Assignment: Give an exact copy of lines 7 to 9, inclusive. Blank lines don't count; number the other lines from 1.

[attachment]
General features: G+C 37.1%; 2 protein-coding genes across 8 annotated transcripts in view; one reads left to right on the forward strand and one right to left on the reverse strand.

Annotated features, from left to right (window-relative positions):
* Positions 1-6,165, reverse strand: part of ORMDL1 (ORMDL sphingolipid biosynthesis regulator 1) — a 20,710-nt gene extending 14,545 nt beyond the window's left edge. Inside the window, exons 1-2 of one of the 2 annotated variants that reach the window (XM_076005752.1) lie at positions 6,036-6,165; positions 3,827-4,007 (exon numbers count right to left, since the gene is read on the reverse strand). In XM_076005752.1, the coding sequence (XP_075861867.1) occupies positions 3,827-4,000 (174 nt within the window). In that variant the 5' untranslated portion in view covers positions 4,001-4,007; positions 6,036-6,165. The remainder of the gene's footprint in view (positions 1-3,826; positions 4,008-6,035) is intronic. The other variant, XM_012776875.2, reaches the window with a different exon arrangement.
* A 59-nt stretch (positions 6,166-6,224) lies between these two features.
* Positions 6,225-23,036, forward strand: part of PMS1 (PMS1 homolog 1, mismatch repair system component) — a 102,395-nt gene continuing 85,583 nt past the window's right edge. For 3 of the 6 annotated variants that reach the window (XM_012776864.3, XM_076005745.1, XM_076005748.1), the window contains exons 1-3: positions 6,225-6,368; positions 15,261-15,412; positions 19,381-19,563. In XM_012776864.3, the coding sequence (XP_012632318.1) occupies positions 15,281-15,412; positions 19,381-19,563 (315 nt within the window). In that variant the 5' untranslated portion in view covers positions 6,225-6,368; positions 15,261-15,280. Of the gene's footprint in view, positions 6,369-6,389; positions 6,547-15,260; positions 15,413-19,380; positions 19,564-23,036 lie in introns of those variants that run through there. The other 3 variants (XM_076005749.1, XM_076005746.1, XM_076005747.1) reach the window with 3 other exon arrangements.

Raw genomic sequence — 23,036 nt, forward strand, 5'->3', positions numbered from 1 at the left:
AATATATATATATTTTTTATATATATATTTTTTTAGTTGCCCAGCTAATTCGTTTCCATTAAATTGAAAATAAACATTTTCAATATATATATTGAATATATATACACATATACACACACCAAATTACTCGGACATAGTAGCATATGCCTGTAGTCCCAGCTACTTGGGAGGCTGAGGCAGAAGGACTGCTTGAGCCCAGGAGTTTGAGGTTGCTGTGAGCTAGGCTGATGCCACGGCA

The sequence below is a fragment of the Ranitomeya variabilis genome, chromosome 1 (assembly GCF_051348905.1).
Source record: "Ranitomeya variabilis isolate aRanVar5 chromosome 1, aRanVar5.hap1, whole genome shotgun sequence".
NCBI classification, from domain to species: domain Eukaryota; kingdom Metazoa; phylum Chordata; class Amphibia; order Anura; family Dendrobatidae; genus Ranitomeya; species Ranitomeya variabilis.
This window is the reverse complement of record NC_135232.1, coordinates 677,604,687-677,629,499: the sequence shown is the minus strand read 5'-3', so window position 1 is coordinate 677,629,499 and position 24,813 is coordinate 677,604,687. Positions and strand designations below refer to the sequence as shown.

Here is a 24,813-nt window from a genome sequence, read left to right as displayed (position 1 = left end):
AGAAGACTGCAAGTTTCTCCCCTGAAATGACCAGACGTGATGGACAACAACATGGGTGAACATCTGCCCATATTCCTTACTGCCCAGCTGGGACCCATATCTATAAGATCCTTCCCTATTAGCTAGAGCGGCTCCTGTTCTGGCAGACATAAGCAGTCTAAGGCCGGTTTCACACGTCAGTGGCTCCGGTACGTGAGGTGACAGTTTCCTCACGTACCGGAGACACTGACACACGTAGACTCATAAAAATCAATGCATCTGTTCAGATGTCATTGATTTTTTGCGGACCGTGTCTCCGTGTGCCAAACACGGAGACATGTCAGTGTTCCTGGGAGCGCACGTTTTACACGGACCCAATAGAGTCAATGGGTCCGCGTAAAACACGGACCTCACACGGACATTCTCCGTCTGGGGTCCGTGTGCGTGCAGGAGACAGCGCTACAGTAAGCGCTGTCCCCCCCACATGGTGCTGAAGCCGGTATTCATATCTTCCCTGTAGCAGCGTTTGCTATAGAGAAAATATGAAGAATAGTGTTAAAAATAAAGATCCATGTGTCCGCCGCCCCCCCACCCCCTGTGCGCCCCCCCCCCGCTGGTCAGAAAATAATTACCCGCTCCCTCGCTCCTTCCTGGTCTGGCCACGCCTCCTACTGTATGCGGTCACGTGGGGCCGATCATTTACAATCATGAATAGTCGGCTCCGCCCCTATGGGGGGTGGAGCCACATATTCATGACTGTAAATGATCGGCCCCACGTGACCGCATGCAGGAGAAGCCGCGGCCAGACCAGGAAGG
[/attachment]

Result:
AATATATATATATTTTTTATATATATATTTTTTTAGTTGCCCAGCTAATTCGTTTCCATTAAATTGAAAATAAACATTTTCAATATATATATTGAATATATATACACATATACACACACCAAATTACTCGGACATAGTAGCATATGCCTGTAGTCCCAGCTACTTGGGAGGCTGAGGCAGAAGGACTGCTTGAGCCCAGGAGTTTGAGGTTGCTGTGAGCTAGGCTGATGCCACGGCA

The sequence below is a fragment of the Ranitomeya variabilis genome, chromosome 1 (assembly GCF_051348905.1).
Source record: "Ranitomeya variabilis isolate aRanVar5 chromosome 1, aRanVar5.hap1, whole genome shotgun sequence".